Planning for the end of life is often emotionally difficult, but a comprehensive estate plan can resolve uncertainties about end-of-life care and can prevent familial contention after your death. In Michigan, there are many different estate planning tools that can be used to achieve your individual goals and resolve your concerns. An experienced attorney understands the intricacies of the law and can work with you to create your estate plan today.
Wills and Trusts
Wills and trusts are the basic tools in Michigan for the disposition of a person’s property at death. They can be strategically used to minimize taxation, protect a surviving spouse and children, and manage assets for those who are not capable of responsibly administering their own affairs. Further, they allow the designation of a person to administer the estate after the decedent’s passing. An experienced lawyer can ensure that your will or trust is valid and is executed in accordance with Michigan’s formalities, and can help to protect your wishes against any future will contests.
One important consideration in any estate plan is tax planning. Estate tax, income tax, generation-skipping tax, and gift tax must all be taken into account. For 2015, the federal estate tax exemption is $5.43 million, and Michigan no longer has a state-level estate tax, so most people do not have to seriously consider estate taxes in their planning. But income tax, gift tax, and generation-skipping transfer taxes may also be relevant. An estate planning attorney can help you avoid taxation on your estate, so that you can pass on as much of your property as possible to your chosen beneficiaries.
Another foundational concern of estate planning is avoiding contention among family members concerning the distribution of the estate. It is important to be as clear as possible when drafting wills and trusts, so as to avoid any ambiguity that could lead to disputes among the beneficiaries of your estate. An attorney can work with you to make your estate plan clear and minimize familial disagreement after you are gone.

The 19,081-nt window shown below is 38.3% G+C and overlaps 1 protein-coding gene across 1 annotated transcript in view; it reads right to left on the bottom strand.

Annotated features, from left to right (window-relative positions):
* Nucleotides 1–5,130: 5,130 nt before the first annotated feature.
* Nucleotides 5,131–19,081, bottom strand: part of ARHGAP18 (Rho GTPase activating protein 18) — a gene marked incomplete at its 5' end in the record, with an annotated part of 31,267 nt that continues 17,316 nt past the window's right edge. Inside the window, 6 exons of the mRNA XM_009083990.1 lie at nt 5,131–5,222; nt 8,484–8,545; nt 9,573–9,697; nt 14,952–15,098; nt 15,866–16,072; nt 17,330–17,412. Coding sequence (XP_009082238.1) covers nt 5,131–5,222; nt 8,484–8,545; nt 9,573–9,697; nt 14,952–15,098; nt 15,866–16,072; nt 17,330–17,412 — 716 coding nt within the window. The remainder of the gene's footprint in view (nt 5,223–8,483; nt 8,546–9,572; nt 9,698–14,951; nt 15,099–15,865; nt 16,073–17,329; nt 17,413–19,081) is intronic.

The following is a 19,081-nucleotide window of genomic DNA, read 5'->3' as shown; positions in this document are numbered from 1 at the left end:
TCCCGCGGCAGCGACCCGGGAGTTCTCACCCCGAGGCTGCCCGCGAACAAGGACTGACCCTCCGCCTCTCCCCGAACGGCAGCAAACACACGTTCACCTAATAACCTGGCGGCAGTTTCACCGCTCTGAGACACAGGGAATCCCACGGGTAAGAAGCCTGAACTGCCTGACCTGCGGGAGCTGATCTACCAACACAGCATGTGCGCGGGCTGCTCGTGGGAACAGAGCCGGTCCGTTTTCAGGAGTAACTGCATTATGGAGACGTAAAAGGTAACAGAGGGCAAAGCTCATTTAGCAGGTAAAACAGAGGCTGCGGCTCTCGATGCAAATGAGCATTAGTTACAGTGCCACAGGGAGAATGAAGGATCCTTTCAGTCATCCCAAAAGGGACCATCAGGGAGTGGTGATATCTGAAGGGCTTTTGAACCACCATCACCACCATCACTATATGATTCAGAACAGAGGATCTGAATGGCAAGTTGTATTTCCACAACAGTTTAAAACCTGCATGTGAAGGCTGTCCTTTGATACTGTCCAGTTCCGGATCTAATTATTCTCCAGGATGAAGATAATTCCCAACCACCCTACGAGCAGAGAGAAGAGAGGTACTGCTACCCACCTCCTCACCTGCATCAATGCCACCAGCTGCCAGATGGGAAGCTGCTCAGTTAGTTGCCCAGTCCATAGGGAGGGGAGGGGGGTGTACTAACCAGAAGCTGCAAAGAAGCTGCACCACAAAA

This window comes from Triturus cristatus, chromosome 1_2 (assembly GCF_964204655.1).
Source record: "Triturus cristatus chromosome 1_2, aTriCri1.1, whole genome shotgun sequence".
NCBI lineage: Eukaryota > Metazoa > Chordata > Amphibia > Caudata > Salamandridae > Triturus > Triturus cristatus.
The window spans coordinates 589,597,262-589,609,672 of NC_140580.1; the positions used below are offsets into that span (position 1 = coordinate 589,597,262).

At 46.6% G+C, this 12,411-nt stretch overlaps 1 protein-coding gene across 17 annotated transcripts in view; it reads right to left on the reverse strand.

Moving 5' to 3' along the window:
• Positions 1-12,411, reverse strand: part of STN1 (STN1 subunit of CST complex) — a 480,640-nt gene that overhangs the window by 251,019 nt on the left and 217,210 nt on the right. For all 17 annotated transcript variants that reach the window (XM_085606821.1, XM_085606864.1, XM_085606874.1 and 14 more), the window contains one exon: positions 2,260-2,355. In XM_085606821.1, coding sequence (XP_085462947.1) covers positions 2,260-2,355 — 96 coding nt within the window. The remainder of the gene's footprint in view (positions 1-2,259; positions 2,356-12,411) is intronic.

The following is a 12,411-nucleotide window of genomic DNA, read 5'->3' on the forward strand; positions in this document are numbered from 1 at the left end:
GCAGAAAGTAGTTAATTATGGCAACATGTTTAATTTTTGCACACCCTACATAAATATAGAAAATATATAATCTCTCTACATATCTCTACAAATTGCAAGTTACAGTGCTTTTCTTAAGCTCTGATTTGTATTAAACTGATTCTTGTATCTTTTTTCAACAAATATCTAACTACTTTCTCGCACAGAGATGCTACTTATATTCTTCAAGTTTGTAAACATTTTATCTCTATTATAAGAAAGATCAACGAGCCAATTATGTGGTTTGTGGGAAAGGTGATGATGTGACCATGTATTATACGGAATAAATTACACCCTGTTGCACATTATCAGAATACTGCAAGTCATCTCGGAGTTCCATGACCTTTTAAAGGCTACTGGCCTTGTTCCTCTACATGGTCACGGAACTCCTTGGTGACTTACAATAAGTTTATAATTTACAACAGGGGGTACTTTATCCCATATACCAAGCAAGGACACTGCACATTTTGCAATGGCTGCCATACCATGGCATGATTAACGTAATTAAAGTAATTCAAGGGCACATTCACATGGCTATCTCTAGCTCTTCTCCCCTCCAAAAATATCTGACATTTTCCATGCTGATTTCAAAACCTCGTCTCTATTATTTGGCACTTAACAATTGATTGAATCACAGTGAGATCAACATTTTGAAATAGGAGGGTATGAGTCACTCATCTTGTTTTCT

Powers of Attorney
But the disposition of assets is not the only consideration when forming an estate plan. Powers of attorney are useful tools to give another the right to act in a person’s behalf, in case that person becomes incapacitated.
A durable power of attorney grants a trusted family member or professional the right to act on another’s behalf in regards to financial affairs if a person becomes incapacitated and unable to manage his or her own finances. The power of attorney will last as long as the incapacity lasts. If you have already worked with your lawyer to create a durable power of attorney, there will not be a need to have a public hearing in probate court to appoint a conservator.
A health care power of attorney names someone to make medical decisions on a person’s behalf, if that person becomes unable to manage his or her health care. Health care powers of attorney may also include advance statements of medical preferences, especially preferences regarding life-sustaining treatments. If no health care power of attorney exists, and you become incapacitated, the probate court will appoint a guardian to act in your stead.
Other Estate Planning Tools
In addition to wills, trusts, and powers of attorney, you may want to consider other tools and aspects of estate planning, including:
- Business succession planning;
- Charitable giving;
- Marital agreements;
- Life insurance;
- Special needs planning for disabled family members; and
- End of life care, such as financial planning for a nursing home.
If you have not created an estate plan and would like to speak with an experienced estate planning attorney, please contact Royal Oak estate planning attorney John Little to schedule a free phone consultation at 248-865-3455